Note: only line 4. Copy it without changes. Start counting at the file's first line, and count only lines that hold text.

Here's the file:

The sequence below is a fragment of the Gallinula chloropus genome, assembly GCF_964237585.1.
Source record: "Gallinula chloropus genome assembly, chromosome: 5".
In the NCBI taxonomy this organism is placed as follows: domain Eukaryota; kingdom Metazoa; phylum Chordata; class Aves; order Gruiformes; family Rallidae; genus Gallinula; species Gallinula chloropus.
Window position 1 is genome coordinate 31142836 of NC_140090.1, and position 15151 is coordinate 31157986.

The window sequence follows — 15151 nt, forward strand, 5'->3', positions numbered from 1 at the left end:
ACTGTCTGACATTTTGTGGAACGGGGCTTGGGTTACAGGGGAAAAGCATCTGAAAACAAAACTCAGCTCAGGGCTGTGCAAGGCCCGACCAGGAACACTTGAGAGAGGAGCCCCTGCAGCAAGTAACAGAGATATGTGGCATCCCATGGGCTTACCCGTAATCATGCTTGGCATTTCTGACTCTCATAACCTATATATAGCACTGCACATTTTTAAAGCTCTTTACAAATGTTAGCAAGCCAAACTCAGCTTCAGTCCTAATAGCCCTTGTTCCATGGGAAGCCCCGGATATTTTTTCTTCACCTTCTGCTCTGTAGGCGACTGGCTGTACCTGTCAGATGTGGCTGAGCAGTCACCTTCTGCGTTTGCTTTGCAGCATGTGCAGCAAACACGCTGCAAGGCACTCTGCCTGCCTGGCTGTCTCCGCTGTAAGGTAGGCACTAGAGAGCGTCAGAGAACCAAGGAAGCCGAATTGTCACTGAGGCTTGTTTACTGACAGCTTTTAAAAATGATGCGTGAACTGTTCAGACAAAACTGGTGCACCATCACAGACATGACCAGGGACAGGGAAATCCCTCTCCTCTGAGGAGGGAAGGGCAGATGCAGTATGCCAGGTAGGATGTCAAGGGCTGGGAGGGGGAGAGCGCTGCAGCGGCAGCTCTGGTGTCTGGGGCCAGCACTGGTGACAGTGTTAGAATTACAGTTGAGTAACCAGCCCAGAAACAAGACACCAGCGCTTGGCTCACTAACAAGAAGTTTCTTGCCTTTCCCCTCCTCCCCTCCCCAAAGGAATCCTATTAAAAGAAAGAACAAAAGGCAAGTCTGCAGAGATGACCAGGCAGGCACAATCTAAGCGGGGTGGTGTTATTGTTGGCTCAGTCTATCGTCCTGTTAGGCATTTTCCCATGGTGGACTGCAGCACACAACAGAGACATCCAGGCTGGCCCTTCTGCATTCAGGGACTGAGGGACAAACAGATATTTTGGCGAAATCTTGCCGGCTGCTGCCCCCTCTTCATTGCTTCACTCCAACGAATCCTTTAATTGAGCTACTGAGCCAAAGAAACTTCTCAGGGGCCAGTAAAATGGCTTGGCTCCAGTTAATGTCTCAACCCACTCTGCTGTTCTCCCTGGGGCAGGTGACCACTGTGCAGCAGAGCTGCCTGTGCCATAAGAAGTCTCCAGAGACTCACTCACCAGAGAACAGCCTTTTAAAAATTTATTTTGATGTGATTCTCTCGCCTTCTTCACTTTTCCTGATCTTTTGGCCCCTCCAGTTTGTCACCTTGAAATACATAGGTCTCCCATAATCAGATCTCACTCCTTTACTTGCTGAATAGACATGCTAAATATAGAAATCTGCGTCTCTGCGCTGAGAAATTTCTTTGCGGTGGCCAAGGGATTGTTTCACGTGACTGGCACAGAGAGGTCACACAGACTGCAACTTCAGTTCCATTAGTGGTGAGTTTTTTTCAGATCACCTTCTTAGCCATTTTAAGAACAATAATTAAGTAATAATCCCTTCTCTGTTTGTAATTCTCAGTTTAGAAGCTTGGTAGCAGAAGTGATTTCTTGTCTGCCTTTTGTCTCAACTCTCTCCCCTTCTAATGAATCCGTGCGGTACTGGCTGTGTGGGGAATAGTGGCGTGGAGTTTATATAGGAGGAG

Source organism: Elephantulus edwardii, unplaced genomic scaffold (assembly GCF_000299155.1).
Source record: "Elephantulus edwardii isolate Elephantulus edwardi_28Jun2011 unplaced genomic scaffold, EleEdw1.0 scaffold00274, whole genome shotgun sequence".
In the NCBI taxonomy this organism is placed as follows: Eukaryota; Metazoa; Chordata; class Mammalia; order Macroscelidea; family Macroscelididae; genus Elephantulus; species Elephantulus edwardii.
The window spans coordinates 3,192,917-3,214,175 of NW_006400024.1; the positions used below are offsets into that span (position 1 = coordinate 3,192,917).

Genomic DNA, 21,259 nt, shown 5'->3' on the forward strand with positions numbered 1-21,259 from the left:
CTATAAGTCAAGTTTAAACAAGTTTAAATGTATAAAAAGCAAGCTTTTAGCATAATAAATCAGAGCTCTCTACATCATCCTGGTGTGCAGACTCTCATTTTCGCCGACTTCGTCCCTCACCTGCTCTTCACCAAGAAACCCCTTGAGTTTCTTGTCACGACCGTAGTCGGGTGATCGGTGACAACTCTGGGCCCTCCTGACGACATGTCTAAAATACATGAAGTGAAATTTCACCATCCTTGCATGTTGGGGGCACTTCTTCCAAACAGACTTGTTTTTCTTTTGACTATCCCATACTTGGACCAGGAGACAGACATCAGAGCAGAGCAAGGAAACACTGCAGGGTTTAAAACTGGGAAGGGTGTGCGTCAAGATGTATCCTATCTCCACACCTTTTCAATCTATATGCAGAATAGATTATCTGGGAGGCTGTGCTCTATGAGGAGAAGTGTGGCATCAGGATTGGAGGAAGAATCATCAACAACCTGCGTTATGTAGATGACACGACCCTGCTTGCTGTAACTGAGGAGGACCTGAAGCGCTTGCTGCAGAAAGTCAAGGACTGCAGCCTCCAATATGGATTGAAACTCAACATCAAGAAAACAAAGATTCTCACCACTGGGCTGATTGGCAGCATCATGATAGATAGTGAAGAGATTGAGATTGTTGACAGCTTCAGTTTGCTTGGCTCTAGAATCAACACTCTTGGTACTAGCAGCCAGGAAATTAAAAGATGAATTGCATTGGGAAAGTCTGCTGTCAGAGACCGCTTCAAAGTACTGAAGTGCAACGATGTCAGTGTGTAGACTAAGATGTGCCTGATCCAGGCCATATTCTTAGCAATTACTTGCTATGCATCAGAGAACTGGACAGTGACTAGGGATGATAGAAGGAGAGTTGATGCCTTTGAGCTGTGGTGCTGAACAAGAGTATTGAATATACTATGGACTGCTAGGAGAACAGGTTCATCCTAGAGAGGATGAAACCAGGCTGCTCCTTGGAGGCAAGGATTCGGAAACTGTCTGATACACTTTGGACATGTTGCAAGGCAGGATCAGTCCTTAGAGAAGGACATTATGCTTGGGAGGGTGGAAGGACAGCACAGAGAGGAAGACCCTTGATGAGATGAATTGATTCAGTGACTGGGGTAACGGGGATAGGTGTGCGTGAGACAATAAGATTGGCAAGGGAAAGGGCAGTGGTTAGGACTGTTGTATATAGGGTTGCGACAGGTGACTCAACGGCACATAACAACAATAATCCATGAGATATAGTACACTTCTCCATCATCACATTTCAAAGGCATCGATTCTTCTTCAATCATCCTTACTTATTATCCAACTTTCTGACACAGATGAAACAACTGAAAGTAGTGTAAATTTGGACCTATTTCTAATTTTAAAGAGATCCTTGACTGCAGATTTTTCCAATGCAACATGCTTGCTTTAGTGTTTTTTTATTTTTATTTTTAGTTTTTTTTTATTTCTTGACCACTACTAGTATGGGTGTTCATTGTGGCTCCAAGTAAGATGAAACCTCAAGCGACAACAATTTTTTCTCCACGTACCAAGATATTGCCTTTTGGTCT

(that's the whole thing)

Window position 1 is genome coordinate 31142836 of NC_140090.1, and position 15151 is coordinate 31157986.